In addition, game studios may ask how you deal with high pressure and “crunch time.” Over the past few years, the media has paid increased attention to tales of overwork and insane deadlines at game studios. The job interview is not only a chance for you to tell a prospective employer how well you deal with pressure; it’s also your chance to evaluate the workloads at the company, and whether it’s a place where you truly want to work. Not everyone can face a few months’ worth of 100-hour weeks every year.

Most of all, come prepared with stories from your professional life that illustrate your best qualities. Nothing sells your abilities like a tale that ends with you producing huge, awesome results. Your interviewer will also want to see what you’ve actually designed, so consider bringing “visual aids” on your iPad or other device. 

For Game Designers, There’s Also the Indie Route

For game designers who want to go the indie route—as opposed to working for a massive firm that churns out AAA games—funding can come from a variety of sources, including crowdfunding. However, data over the years has shown that many projects funded via Kickstarter and similar platforms fail to meet their financial goals; designers might have to launch a handful of crowdfunded “rounds” before hitting their goals.

One of the big upsides to crowdfunding is audience feedback. “What I learned from doing the first [Kickstarter] campaign is that while some people cared about multiplayer, the vast majority of people who were excited about the game were excited about the single-player campaign and mod support,” game-builder Craig Stern told Dice way back in 2014, after he raised the necessary funds for his tactical role-playing game. “I realized that was where I should focus my development efforts.”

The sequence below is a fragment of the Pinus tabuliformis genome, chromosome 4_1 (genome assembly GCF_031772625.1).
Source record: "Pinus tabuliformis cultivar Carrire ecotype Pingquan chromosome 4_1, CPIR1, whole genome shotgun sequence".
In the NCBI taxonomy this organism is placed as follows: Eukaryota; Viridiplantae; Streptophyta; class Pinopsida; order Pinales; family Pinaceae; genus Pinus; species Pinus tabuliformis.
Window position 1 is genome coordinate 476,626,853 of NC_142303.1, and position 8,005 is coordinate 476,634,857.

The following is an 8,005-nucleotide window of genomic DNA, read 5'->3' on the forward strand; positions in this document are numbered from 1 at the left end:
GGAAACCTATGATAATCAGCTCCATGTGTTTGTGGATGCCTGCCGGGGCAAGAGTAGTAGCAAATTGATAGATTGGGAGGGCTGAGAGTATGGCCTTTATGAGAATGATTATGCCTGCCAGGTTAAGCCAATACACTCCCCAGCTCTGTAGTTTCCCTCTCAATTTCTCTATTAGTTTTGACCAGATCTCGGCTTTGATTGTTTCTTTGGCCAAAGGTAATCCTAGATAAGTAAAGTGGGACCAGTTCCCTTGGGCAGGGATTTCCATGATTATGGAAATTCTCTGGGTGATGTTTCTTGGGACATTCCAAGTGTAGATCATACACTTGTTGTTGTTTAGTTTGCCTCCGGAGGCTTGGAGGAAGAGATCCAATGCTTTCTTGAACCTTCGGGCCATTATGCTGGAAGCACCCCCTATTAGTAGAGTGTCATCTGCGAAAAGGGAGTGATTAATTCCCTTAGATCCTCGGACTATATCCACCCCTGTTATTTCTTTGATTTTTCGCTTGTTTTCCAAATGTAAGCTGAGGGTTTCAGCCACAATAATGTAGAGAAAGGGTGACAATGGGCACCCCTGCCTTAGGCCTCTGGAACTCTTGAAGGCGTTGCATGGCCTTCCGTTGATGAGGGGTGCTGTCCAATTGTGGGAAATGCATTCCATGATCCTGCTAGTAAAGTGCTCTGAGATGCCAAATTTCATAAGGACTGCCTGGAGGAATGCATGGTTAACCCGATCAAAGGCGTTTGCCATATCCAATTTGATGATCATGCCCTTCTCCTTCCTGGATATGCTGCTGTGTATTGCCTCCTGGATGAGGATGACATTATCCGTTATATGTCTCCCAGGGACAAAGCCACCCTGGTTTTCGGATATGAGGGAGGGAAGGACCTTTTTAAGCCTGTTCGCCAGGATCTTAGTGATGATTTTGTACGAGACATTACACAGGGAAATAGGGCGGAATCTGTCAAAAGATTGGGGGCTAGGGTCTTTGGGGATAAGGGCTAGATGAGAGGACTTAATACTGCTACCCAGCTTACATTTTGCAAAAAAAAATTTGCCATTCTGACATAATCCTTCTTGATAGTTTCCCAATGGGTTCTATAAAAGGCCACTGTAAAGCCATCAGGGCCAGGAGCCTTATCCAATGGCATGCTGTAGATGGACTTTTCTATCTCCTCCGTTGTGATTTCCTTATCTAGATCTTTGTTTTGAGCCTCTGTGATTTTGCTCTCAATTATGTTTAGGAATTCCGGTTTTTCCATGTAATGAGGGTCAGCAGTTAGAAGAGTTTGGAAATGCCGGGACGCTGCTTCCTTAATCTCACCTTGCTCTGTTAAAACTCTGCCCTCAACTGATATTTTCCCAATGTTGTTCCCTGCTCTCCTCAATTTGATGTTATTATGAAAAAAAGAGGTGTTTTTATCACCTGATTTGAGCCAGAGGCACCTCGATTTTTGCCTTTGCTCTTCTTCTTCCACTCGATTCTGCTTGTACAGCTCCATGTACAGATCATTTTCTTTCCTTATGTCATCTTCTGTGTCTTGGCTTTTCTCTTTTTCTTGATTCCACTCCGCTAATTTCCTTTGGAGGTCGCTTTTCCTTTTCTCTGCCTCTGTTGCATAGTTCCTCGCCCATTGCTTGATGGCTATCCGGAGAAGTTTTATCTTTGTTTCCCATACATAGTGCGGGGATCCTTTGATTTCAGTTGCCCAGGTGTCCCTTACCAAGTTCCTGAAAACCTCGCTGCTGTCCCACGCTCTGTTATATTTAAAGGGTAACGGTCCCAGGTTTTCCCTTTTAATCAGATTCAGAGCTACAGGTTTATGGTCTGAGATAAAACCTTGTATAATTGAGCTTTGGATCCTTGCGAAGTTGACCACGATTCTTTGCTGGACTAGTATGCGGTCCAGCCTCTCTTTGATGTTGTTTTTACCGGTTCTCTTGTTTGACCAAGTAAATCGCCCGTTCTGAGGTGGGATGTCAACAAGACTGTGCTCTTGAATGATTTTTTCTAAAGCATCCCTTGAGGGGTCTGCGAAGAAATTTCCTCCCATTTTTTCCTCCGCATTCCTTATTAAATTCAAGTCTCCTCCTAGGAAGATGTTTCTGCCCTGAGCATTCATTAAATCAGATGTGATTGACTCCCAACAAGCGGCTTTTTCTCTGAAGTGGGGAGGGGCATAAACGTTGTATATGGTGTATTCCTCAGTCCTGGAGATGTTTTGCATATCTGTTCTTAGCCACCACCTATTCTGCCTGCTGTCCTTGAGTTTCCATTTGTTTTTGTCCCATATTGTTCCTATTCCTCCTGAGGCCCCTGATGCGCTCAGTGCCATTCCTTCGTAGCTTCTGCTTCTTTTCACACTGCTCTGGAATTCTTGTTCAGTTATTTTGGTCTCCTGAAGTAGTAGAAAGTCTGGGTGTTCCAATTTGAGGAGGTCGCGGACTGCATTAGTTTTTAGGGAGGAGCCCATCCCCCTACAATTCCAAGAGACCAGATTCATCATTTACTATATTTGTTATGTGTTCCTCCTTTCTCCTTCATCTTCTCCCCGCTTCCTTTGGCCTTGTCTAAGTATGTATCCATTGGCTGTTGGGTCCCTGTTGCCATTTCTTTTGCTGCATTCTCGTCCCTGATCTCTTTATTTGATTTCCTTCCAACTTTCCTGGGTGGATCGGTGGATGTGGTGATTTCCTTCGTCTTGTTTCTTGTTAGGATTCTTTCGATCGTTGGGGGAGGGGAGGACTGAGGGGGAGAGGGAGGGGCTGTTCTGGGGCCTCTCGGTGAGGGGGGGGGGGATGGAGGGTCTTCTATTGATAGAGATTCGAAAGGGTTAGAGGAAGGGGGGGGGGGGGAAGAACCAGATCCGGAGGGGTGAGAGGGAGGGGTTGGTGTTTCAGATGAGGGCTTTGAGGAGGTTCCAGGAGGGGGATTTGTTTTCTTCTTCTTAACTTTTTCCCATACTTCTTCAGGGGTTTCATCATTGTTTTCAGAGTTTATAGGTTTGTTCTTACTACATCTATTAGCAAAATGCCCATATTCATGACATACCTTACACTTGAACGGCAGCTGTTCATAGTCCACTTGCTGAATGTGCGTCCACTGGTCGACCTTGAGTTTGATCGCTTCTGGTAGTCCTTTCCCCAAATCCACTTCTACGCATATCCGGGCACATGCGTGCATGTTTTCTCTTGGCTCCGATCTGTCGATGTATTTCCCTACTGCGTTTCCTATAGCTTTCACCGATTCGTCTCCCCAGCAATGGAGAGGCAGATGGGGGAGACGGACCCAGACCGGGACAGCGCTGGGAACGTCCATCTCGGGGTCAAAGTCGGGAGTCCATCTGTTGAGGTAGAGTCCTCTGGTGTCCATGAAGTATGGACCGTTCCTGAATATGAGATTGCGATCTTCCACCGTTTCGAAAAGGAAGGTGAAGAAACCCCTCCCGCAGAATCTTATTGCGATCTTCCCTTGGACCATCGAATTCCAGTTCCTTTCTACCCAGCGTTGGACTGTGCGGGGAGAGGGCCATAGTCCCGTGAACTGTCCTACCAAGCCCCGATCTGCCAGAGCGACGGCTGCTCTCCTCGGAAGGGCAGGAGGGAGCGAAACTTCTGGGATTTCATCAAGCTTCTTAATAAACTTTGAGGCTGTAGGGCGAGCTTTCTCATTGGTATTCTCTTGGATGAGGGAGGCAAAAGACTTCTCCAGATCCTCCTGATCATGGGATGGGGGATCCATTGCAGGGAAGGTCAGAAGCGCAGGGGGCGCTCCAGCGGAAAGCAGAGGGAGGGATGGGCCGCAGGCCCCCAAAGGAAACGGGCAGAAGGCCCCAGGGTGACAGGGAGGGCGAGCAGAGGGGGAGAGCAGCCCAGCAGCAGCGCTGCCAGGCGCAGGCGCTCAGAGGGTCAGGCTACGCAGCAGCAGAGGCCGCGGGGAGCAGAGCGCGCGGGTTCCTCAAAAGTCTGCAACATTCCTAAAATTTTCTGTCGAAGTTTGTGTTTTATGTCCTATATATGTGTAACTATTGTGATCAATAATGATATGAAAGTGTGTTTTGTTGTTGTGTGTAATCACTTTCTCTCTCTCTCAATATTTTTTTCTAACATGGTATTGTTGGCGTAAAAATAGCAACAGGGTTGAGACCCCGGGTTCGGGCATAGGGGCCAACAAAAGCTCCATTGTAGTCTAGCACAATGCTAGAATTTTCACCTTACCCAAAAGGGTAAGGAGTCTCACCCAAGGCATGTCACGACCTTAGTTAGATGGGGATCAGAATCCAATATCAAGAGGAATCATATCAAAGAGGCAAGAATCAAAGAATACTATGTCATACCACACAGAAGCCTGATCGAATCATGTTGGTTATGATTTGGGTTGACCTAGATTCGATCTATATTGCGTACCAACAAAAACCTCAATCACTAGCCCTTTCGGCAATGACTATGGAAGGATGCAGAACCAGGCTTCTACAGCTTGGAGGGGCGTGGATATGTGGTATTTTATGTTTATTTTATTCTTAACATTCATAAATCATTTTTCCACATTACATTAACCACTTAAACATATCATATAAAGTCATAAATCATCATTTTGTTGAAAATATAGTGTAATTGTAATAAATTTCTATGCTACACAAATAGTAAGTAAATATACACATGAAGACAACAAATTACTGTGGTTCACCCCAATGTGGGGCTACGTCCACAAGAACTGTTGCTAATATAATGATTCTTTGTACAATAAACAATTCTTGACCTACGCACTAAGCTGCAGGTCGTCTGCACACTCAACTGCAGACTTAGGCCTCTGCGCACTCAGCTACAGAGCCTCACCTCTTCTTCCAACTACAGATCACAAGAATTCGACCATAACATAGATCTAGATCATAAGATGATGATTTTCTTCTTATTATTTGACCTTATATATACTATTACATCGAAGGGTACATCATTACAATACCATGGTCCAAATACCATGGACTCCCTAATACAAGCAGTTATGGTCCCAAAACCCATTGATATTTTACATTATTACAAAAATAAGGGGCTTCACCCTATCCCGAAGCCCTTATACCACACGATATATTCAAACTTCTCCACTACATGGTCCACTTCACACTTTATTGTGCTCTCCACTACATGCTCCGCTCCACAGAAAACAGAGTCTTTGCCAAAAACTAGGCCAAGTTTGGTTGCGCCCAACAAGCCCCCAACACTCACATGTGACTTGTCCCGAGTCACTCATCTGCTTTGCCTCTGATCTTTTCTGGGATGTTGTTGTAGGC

Over the past several years, the platforms for crowdfunding have only proliferated (popular platforms include IndieFund, Fig, and IndieGogo), but the marketplace has also gotten more competitive. Some designers have gotten very good at building hype, and some games have managed to raise millions of dollars off the backs of fans, but the bar for what the crowd will massively fund has risen.

“The backers of video games and on Kickstarter, in general, are an ever-evolving team of people, but video games specifically, backers expect a lot more from a video game than they did in 2012 and 2013,” Kickstarter games outreach lead Anya Combs told Variety.

What to Include on a Game Designer Résumé

Your game designer résumé should focus on your (hopefully successful) career in game design; the bullet-points in your “Experience” section should highlight what you’ve worked on, as well as the positive result. If you’ve worked on particularly successful games, make sure to highlight whatever metrics you can, and try to tie your own design work into that success (for example, if you were the lead designer on some downloadable content for a game that turned into a bestseller, make sure to call attention to that).

In your résumé, you may want to include links to your previous work; that way, your prospective employer can see what you’ve done (and how cool it looks).

As we mentioned above, also make sure that your soft skills are highlighted in addition to your design/technical skills; no matter what the company, working with others is a huge part of this job, and you need to show that you’re more than capable of that kind of interaction.

One Response to “Game Designer: Education, Job Hunting, Interviewing, Résumé”

  1. I think you are talking to much about programming and learning programming skills.
    It is absolutely not a prerequisite for a game designer to know how to code. It is a good additional skill to better understand the constraints of your fellow programmers colleagues. I’m reading this mistakes so often on the internet nowadays that I had to say it 😉